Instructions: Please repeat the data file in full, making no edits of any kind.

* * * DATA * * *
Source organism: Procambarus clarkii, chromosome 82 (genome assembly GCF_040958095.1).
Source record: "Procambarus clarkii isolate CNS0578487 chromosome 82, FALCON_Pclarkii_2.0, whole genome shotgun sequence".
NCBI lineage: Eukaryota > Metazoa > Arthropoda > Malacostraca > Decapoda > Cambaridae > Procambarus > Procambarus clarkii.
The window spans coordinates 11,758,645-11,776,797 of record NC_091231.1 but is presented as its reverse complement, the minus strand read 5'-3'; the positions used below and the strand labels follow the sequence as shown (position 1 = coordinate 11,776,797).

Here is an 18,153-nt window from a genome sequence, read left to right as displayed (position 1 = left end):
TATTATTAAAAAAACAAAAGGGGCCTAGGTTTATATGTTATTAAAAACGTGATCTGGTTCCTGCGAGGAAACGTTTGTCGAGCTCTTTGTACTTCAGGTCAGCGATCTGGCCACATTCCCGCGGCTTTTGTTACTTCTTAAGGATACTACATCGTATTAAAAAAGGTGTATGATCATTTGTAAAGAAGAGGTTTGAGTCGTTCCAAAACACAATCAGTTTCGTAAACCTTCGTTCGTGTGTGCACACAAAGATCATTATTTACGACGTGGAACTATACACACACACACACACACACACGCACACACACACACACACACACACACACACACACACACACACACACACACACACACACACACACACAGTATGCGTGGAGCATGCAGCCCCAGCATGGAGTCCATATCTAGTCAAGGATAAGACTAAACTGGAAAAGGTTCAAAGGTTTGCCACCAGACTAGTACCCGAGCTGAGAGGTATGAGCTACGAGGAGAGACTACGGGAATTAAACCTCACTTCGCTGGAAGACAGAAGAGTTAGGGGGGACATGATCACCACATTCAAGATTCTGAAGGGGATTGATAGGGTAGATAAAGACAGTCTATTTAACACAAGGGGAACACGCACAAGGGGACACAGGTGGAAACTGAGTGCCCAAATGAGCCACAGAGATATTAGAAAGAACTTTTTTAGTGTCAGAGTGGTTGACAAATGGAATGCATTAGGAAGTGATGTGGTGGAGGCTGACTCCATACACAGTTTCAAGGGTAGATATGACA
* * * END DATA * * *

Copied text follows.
Source organism: Procambarus clarkii, chromosome 82 (genome assembly GCF_040958095.1).
Source record: "Procambarus clarkii isolate CNS0578487 chromosome 82, FALCON_Pclarkii_2.0, whole genome shotgun sequence".
NCBI lineage: Eukaryota > Metazoa > Arthropoda > Malacostraca > Decapoda > Cambaridae > Procambarus > Procambarus clarkii.
The window spans coordinates 11,758,645-11,776,797 of record NC_091231.1 but is presented as its reverse complement, the minus strand read 5'-3'; the positions used below and the strand labels follow the sequence as shown (position 1 = coordinate 11,776,797).

Here is an 18,153-nt window from a genome sequence, read left to right as displayed (position 1 = left end):
TATTATTAAAAAAACAAAAGGGGCCTAGGTTTATATGTTATTAAAAACGTGATCTGGTTCCTGCGAGGAAACGTTTGTCGAGCTCTTTGTACTTCAGGTCAGCGATCTGGCCACATTCCCGCGGCTTTTGTTACTTCTTAAGGATACTACATCGTATTAAAAAAGGTGTATGATCATTTGTAAAGAAGAGGTTTGAGTCGTTCCAAAACACAATCAGTTTCGTAAACCTTCGTTCGTGTGTGCACACAAAGATCATTATTTACGACGTGGAACTATACACACACACACACACACACACGCACACACACACACACACACACACACACACACACACACACACACACACACACACACACACACACACAGTATGCGTGGAGCATGCAGCCCCAGCATGGAGTCCATATCTAGTCAAGGATAAGACTAAACTGGAAAAGGTTCAAAGGTTTGCCACCAGACTAGTACCCGAGCTGAGAGGTATGAGCTACGAGGAGAGACTACGGGAATTAAACCTCACTTCGCTGGAAGACAGAAGAGTTAGGGGGGACATGATCACCACATTCAAGATTCTGAAGGGGATTGATAGGGTAGATAAAGACAGTCTATTTAACACAAGGGGAACACGCACAAGGGGACACAGGTGGAAACTGAGTGCCCAAATGAGCCACAGAGATATTAGAAAGAACTTTTTTAGTGTCAGAGTGGTTGACAAATGGAATGCATTAGGAAGTGATGTGGTGGAGGCTGACTCCATACACAGTTTCAAGGGTAGATATGACA